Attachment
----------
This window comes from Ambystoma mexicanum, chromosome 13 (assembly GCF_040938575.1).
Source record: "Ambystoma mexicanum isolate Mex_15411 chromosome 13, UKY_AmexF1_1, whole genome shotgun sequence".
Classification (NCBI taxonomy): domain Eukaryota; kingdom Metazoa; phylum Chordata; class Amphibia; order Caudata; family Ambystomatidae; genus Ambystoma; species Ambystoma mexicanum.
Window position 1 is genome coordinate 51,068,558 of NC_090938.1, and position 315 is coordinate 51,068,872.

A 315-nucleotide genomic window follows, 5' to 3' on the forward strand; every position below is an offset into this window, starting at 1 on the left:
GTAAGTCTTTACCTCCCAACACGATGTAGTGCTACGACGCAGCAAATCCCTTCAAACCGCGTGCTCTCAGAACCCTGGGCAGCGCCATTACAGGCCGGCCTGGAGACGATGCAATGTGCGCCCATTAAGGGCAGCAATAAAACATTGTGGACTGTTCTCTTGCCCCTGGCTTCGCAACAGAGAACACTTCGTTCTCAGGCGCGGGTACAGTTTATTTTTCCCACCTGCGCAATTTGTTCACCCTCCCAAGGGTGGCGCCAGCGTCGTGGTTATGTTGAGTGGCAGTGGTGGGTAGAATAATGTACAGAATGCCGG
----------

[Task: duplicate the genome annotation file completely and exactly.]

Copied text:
This window comes from Ambystoma mexicanum, chromosome 13 (assembly GCF_040938575.1).
Source record: "Ambystoma mexicanum isolate Mex_15411 chromosome 13, UKY_AmexF1_1, whole genome shotgun sequence".
Classification (NCBI taxonomy): domain Eukaryota; kingdom Metazoa; phylum Chordata; class Amphibia; order Caudata; family Ambystomatidae; genus Ambystoma; species Ambystoma mexicanum.
Window position 1 is genome coordinate 51,068,558 of NC_090938.1, and position 315 is coordinate 51,068,872.

A 315-nucleotide genomic window follows, 5' to 3' on the forward strand; every position below is an offset into this window, starting at 1 on the left:
GTAAGTCTTTACCTCCCAACACGATGTAGTGCTACGACGCAGCAAATCCCTTCAAACCGCGTGCTCTCAGAACCCTGGGCAGCGCCATTACAGGCCGGCCTGGAGACGATGCAATGTGCGCCCATTAAGGGCAGCAATAAAACATTGTGGACTGTTCTCTTGCCCCTGGCTTCGCAACAGAGAACACTTCGTTCTCAGGCGCGGGTACAGTTTATTTTTCCCACCTGCGCAATTTGTTCACCCTCCCAAGGGTGGCGCCAGCGTCGTGGTTATGTTGAGTGGCAGTGGTGGGTAGAATAATGTACAGAATGCCGG